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University Of Oregon Accused Of Not Reporting Anti-Semitic Hate Crimes

Updated November 1

A student and an employee of the University of Oregon have accused the school of illegally failing to include anti-Semitic incidents in its annually published list of campus crimes.

Their latest report listed only one hate crime in 2018 – an assault based on the victim’s sexual orientation.

A university spokesperson told the Register-Guard newspaper that the incidents in question didn’t fall into the reportable categories.

The complaint alleges at least 30 hateful vandalism incidents that they claim were not included in the report. In one case in July 2018, the welcome sign at the University of Oregon Hillel was defaced with the writing “Free Palestine you f***s.” It was not included in the university’s 2018 Clery Report on hate crimes. Vandalism motivated by religious bias must be included in the reports but non-biased vandalism does not. Off-campus incidents must be included if they occurred at “any building or property owned or controlled by a student organization that is officially recognized by the institution.”

But at the time of the incident, a university official seemed to be clear that they considered it anti-Semitic. “Anti-Semitism and other forms of hate have no place at the University of Oregon,” vice president of student life Kevin Marbury said in a message to students.

Oregon Hillel Foundation executive director Andy Gitelson backed the university’s assertion that the incident, while troubling, did not have to be included in its Clery Act report, because Hillel is not officially recognized by the university in the way that a fraternity or sorority is. “I will also say that the University of Oregon has been truly supportive of victims of anti-Semitism,” he told the Forward.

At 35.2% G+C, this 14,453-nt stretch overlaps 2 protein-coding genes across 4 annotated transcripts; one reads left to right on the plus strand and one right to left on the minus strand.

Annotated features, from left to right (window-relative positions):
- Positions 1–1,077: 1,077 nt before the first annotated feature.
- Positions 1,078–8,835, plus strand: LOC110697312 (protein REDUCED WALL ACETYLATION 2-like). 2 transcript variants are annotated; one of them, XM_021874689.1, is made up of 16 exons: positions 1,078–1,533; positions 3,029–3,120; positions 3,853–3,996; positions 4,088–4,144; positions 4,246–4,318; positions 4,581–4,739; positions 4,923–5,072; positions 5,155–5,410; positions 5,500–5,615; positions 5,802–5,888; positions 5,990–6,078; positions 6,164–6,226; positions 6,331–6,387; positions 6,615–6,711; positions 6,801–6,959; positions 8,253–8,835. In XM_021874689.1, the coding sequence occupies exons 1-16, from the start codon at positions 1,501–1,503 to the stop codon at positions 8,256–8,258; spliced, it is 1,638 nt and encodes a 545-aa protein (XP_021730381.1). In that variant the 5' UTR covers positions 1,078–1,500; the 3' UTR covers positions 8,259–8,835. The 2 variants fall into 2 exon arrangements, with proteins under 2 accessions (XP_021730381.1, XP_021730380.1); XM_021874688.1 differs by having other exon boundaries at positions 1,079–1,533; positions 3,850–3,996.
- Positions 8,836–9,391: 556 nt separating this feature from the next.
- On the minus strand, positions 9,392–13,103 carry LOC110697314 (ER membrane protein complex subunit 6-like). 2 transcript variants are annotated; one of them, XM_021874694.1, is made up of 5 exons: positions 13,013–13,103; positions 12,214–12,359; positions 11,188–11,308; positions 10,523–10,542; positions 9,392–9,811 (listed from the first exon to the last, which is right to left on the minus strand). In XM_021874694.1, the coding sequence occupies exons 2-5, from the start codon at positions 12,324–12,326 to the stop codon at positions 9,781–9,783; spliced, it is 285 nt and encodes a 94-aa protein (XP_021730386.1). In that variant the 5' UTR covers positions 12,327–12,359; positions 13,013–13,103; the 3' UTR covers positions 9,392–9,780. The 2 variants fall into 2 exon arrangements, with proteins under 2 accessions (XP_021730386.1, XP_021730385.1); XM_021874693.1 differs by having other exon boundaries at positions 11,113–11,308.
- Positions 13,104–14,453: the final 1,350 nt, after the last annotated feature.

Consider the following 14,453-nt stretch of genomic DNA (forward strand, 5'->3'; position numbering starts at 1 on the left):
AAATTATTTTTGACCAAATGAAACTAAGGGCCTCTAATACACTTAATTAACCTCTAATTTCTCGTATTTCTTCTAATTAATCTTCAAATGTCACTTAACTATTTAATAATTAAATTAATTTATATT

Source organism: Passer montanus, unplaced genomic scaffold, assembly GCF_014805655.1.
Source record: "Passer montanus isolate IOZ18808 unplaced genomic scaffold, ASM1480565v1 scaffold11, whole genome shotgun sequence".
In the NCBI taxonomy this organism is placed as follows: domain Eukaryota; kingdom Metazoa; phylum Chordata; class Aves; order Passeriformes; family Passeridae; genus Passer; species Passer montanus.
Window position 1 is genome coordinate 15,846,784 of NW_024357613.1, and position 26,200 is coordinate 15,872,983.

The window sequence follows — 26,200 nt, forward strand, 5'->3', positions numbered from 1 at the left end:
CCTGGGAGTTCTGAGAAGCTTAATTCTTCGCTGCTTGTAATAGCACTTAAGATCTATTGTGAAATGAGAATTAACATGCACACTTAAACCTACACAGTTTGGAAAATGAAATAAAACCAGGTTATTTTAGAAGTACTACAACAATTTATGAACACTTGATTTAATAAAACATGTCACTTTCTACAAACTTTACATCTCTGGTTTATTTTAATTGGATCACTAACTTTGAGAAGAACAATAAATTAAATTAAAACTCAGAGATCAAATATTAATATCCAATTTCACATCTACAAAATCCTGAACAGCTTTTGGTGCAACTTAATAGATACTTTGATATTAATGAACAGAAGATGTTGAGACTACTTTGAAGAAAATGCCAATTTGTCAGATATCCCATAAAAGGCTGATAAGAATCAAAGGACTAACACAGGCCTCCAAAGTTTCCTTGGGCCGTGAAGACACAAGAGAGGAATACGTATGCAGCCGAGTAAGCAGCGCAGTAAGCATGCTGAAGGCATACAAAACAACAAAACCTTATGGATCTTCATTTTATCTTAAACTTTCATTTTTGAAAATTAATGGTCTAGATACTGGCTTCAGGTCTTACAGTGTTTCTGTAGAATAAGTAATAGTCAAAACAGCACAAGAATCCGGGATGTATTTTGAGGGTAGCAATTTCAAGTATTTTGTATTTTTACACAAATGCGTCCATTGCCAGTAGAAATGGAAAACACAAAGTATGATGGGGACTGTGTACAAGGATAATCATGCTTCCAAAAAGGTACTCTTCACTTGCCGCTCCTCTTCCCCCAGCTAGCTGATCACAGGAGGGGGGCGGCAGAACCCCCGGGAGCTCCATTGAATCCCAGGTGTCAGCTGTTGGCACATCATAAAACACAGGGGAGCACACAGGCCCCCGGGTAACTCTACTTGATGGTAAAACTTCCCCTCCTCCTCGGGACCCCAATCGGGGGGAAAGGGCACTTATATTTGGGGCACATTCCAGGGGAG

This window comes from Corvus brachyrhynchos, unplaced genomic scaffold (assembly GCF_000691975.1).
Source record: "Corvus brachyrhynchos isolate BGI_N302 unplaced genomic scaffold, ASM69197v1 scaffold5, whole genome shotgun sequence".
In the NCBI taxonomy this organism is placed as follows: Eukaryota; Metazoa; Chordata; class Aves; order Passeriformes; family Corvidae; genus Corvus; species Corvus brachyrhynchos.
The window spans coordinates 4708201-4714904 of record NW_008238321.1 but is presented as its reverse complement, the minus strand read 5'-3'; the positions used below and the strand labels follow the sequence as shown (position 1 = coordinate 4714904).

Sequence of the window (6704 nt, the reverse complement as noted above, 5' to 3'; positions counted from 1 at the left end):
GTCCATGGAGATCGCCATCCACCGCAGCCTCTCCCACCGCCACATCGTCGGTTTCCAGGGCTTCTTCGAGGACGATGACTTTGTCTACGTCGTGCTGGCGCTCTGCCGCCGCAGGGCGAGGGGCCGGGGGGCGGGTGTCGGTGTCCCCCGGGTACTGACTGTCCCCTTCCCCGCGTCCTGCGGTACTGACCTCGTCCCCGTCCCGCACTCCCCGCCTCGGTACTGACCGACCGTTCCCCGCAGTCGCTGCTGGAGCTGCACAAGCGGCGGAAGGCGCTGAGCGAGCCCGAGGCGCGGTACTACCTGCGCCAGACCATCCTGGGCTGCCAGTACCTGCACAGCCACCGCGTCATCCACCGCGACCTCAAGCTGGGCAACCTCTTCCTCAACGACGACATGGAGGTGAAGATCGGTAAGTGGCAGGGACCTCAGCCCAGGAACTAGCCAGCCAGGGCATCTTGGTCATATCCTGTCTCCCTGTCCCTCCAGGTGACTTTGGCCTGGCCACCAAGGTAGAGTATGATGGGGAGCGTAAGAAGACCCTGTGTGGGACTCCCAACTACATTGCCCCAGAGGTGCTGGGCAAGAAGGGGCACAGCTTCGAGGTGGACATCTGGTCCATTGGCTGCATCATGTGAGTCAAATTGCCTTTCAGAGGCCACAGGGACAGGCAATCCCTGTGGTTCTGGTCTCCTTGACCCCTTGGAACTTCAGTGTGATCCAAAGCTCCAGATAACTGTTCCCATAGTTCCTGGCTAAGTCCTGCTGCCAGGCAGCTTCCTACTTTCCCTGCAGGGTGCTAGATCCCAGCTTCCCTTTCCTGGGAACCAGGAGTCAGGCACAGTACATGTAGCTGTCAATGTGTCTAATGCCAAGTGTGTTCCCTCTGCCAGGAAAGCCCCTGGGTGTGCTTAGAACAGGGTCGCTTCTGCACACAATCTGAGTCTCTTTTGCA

The complaint also included documentation of 30 incidents of white nationalist propaganda posted on campus facilities without approval.

Universities are required by the Clery Act of 1990 to publish an annual report counting the number of certain offenses like robbery, sexual assault, liquor and drug law violations, domestic violence, and hate crimes. The complaint, filed with the Department of Education, claimed that anti-Semitic incidents were not included or misclassified.

Department of Education investigations into alleged Clery Act violations can sometimes take years, the Register-Guard reported. A university can be fined $35,000 per violation.

This story was updated with a response from University of Oregon Hillel.

Aiden Pink is the deputy news editor of the Forward. Contact him at [email protected] or follow him on Twitter @aidenpink

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